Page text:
Recurrent Neural Networks With Small Weights Implement Definite Memory Machines
 NEURAL COMPUTATION
, 2003
"... Recent experimental studies indicate that recurrent neural networks initialized with `small' weights are inherently biased towards definite memory machines (Tino, Cernansky, Benuskova, 2002a; Tino, Cernansky, Benuskova, 2002b). This paper establishes a theoretical counterpart: transition funct ..."
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Cited by 21 (5 self)
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Recent experimental studies indicate that recurrent neural networks initialized with `small' weights are inherently biased towards definite memory machines (Tino, Cernansky, Benuskova, 2002a; Tino, Cernansky, Benuskova, 2002b). This paper establishes a theoretical counterpart: transition function of recurrent network with small weights and `squashing ' activation function is a contraction. We prove that recurrent networks with contractive transition function can be approximated arbitrarily well on input sequences of unbounded length by a definite mem
Analog Computation with Dynamical Systems
 Physica D
, 1997
"... This paper presents a theory that enables to interpret natural processes as special purpose analog computers. Since physical systems are naturally described in continuous time, a definition of computational complexity for continuous time systems is required. In analogy with the classical discrete th ..."
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Cited by 21 (0 self)
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This paper presents a theory that enables to interpret natural processes as special purpose analog computers. Since physical systems are naturally described in continuous time, a definition of computational complexity for continuous time systems is required. In analogy with the classical discrete theory we develop fundamentals of computational complexity for dynamical systems, discrete or continuous in time, on the basis of an intrinsic time scale of the system. Dissipative dynamical systems are classified into the computational complexity classes P d , CoRP d , NP d
Learning a Class of Large Finite State Machines with a Recurrent Neural Network
, 1995
"... One of the issues in any learning model is how it scales with problem size. The problem of learning finite state machine (FSMs) from examples with recurrent neural networks has been extensively explored. However, these results are somewhat disappointing in the sense that the machines that can be le ..."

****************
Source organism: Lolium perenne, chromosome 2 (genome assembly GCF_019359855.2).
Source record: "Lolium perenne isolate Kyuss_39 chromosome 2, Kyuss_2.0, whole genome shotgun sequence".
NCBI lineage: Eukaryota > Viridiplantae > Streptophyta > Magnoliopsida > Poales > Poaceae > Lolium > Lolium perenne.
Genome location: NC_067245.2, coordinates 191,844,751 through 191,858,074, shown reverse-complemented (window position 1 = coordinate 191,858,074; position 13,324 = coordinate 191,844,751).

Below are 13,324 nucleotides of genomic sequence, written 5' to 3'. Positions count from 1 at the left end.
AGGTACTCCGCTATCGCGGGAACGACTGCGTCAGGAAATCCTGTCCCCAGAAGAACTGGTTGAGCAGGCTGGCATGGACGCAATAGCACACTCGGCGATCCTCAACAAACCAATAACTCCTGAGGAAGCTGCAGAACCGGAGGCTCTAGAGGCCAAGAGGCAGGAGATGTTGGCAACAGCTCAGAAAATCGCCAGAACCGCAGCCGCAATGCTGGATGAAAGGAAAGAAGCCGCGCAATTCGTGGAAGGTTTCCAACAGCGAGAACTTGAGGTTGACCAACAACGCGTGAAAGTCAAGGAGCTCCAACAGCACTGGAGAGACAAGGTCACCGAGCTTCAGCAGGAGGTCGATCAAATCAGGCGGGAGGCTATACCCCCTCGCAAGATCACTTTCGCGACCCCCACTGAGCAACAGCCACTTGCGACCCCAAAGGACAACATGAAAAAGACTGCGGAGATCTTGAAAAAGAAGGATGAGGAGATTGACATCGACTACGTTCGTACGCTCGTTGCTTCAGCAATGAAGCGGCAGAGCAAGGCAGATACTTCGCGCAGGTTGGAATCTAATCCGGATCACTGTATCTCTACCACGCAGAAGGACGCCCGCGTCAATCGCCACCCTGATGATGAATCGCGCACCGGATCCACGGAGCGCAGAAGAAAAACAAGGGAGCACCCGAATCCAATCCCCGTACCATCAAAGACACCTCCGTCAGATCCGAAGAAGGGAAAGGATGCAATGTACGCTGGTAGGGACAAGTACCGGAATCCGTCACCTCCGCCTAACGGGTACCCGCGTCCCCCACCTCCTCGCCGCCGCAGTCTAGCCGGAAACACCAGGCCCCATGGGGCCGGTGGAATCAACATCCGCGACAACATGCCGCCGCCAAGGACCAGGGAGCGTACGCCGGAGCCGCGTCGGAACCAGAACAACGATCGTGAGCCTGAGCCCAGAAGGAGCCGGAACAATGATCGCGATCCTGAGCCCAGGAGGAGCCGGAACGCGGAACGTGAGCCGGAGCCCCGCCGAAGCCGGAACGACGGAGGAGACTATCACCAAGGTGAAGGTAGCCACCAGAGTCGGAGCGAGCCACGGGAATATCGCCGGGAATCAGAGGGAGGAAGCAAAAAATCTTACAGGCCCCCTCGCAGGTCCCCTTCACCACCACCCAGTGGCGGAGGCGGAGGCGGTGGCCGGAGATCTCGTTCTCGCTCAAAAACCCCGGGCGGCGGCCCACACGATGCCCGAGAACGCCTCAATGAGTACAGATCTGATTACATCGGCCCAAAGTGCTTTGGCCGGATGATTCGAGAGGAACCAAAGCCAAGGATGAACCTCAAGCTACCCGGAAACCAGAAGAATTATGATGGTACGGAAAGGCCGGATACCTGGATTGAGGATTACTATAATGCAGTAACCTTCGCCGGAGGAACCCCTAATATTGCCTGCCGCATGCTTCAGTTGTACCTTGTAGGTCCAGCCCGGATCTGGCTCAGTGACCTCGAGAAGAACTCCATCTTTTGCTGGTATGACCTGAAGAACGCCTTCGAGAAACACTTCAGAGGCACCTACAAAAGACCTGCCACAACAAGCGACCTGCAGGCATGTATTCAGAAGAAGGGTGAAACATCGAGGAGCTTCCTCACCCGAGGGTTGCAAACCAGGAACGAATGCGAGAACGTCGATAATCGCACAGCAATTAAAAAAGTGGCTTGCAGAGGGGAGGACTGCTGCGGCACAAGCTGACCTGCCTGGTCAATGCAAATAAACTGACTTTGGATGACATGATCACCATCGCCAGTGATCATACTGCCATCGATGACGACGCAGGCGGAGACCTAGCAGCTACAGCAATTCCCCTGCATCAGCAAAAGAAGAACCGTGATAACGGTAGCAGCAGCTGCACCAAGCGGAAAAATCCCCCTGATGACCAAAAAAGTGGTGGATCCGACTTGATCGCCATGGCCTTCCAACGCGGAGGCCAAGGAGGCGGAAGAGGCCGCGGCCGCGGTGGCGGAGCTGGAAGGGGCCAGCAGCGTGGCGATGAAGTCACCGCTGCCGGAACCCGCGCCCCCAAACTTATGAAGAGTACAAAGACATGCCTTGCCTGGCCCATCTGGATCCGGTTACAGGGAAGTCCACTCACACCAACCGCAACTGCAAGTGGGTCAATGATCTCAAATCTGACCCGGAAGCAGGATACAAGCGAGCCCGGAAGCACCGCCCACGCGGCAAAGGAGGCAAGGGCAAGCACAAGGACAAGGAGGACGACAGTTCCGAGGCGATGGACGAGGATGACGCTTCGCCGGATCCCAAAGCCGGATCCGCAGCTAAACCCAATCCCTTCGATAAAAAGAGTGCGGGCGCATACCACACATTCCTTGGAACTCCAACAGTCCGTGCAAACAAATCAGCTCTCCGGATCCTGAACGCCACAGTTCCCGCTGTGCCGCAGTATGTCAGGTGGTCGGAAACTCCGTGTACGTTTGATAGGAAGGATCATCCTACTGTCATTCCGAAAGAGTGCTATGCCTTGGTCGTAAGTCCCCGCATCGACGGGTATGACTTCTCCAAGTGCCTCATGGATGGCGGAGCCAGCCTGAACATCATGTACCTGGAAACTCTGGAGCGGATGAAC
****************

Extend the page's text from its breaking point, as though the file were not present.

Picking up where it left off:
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Cited by 20 (11 self)
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One of the issues in any learning model is how it scales with problem size. The problem of learning finite state machine (FSMs) from examples with recurrent neural networks has been extensively explored. However, these results are somewhat disappointing in the sense that the machines that can be learned are too small to be competitive with existing grammatical inference algorithms. We show that a type of recurrent neural network (Narendra & Parthasarathy, 1990, IEEE Trans. Neural Networks, 1, 427) which has feedback but no hidden state neurons can learn a special type of FSM called a finite memory machine (FMM) under certain constraints. These machines have a large number of states (simulations are for 256 and 512 state FMMs) but have minimal order, relatively small depth and little logic when the FMM is implemented as a sequential machine,
Computability with Polynomial Differential Equations
, 2007
"... In this paper, we show that there are Initial Value Problems defined with polynomial ordinary differential equations that can simulate universal Turing machines in the presence of bounded noise. The polynomial ODE defining the IVP is explicitly obtained and the simulation is performed in real time. ..."
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Cited by 20 (13 self)
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In this paper, we show that there are Initial Value Problems defined with polynomial ordinary differential equations that can simulate universal Turing machines in the presence of bounded noise. The polynomial ODE defining the IVP is explicitly obtained and the simulation is performed in real time.